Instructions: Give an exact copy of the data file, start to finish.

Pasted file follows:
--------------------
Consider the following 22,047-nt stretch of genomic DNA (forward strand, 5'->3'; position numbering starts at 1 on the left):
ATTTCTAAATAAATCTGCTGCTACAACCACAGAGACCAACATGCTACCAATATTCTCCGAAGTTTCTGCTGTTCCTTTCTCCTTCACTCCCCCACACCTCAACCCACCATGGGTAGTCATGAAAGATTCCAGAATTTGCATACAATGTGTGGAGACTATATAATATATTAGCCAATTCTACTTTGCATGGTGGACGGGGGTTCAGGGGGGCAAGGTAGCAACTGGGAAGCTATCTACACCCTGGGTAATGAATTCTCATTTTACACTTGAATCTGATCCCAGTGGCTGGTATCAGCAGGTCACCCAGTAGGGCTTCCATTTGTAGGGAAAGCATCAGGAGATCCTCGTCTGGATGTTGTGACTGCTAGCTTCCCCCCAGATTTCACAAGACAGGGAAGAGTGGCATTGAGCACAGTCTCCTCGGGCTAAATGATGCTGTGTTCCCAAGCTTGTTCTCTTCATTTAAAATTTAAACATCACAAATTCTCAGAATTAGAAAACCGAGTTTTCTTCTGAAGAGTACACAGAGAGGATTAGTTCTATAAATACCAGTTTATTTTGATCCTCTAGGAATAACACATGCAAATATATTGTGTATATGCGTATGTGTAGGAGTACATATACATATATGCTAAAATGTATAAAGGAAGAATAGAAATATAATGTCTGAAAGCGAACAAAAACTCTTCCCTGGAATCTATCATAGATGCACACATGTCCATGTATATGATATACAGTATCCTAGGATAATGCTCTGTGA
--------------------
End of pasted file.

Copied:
Consider the following 22,047-nt stretch of genomic DNA (forward strand, 5'->3'; position numbering starts at 1 on the left):
ATTTCTAAATAAATCTGCTGCTACAACCACAGAGACCAACATGCTACCAATATTCTCCGAAGTTTCTGCTGTTCCTTTCTCCTTCACTCCCCCACACCTCAACCCACCATGGGTAGTCATGAAAGATTCCAGAATTTGCATACAATGTGTGGAGACTATATAATATATTAGCCAATTCTACTTTGCATGGTGGACGGGGGTTCAGGGGGGCAAGGTAGCAACTGGGAAGCTATCTACACCCTGGGTAATGAATTCTCATTTTACACTTGAATCTGATCCCAGTGGCTGGTATCAGCAGGTCACCCAGTAGGGCTTCCATTTGTAGGGAAAGCATCAGGAGATCCTCGTCTGGATGTTGTGACTGCTAGCTTCCCCCCAGATTTCACAAGACAGGGAAGAGTGGCATTGAGCACAGTCTCCTCGGGCTAAATGATGCTGTGTTCCCAAGCTTGTTCTCTTCATTTAAAATTTAAACATCACAAATTCTCAGAATTAGAAAACCGAGTTTTCTTCTGAAGAGTACACAGAGAGGATTAGTTCTATAAATACCAGTTTATTTTGATCCTCTAGGAATAACACATGCAAATATATTGTGTATATGCGTATGTGTAGGAGTACATATACATATATGCTAAAATGTATAAAGGAAGAATAGAAATATAATGTCTGAAAGCGAACAAAAACTCTTCCCTGGAATCTATCATAGATGCACACATGTCCATGTATATGATATACAGTATCCTAGGATAATGCTCTGTGA